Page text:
On August 26, Motoko Rich, in the New York Times, reported At Charter Schools Short Careers by Choice. I shared my own concerns about the subject of her piece here, Yesterday, Mike Rose, professor in the Graduate School of Education and Information Studies at UCLA and a respected writer on education and teaching, published a second reflection, Forever Young (his first is here), as a guest writer in Valerie Strauss’s Washington Post column, “The Answer Sheet.”
In yesterday’s piece Rose concludes, “Given that the focus of so much school reform is rightly on poor kids in underserved schools, and some charter organizations and Teach for America are particularly concerned about making a difference with such children, this advocacy of brief teaching careers gets perilously close to moral quicksand. Poor communities need jobs, decent housing, and health care, and they need stable institutions staffed with people who are invested in them, have made connections in their communities, are trusted by them, and operate with the best accumulated wisdom to serve their needs. Therefore, it seems irresponsible to argue that a substantial number of teachers in these communities can come in straight from college or another career and rotate through their classrooms, giving them two, three, four years and leave.”
I urge you to read carefully Rose’s concerns, because Mike Rose is among the most thoughtful people writing today about the need for excellent public schools and strong teachers in every community to expand opportunity.
He notes one other particularly important side point in yesterday’s piece, however: “The leaders of high-profile charter organizations and especially of Teach for America have a huge megaphone, lots of influence and media connections. People listen to them.” In fact Congress has listened to them, having created what many people call “the Teach for America exemption” to the “Highly Qualified Teacher” requirement in the federal education law that we continue to call.
On August 27, Valerie Strauss posted a guest report on this topic, How the Public Is Deceived about ‘Highly Qualified Teachers,’ by Kenneth Zeichner, a teacher educator at the University of Washington. Zeichner explains that, “Our federal government supports a practice of putting the least-prepared teachers in the highest-need classrooms—classrooms that are most often filled with children from low-income families, English language learners, students with disabilities and students of color. There are powerful players in the education reform world who are advocating for the Obama administration and Congress to maintain a federal policy that promotes this practice.”
In December of 2010 in the lame duck Congressional session, Congress inserted into a continuing budget resolution an amendment that labels teachers-in-training in alternative certification programs to be Highly Qualified Teachers under the requirements of NCLB. These are teachers who, while they may have completed a five-week summer training course, are not trained or certified as teachers. While they have completed a college degree, they have not completed college work in education, nor have they experienced supervised and mentored student-teaching.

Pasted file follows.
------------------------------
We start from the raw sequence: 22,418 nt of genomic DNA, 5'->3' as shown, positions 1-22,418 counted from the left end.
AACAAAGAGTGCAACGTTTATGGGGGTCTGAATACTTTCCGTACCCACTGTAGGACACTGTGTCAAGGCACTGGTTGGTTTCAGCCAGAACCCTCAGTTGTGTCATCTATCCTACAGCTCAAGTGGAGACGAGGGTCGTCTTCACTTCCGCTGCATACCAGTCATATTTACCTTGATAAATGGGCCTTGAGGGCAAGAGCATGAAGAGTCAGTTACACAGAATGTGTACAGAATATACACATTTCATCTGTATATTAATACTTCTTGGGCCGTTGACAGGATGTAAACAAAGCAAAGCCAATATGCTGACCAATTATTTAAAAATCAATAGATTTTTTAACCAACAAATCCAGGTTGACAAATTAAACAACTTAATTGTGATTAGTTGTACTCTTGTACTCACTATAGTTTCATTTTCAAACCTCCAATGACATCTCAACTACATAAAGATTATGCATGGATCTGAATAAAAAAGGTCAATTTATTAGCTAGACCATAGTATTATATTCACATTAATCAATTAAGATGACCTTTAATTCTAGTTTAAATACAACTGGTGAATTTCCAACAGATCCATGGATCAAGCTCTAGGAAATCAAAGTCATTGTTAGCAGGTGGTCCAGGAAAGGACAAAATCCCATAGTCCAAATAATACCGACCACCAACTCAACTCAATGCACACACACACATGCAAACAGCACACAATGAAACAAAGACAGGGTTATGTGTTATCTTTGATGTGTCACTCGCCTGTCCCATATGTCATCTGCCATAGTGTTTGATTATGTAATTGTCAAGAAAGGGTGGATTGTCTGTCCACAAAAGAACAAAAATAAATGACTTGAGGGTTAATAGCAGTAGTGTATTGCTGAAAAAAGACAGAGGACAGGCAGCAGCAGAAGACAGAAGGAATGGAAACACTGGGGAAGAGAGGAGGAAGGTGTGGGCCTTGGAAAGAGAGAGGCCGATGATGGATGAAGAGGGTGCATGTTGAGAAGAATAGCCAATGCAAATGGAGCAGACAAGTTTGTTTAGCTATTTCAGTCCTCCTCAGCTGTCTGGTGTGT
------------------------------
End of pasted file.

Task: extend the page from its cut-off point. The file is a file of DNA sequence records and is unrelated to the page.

California has recently strengthened its own requirements for teachers entering the classroom from alternative programs, but the U.S. Department of Education (that has been mandated by Congress to gather data on the number of alternative teachers placed “as highly qualified” and the location of classrooms where they are being placed) has been dragging its feet in the collection of this data that Congress asked to see by December 2013. A coalition of 90 national education, civil rights, and community organizations has been actively pressing the Department to collect the data but to no avail.
This is an important issue. All children need well-qualified and experienced teachers, and our society needs a permanent, qualified, credentialed teaching profession.
In his newest article Rose gets at some of the underlying assumptions: “To argue that teaching should be done by an ever-changing corps of energetic new recruits converts teaching into a kind of entrepreneurial and experimental enterprise suited more for Silicon Valley capitalism than the development of children. Another analogue is that teaching becomes volunteer or rescue work—intense but short-term. And yet another comparison is missionary work… this kind of talk about a few years of dedicated service in a community that is not your own reinforces the comparison.”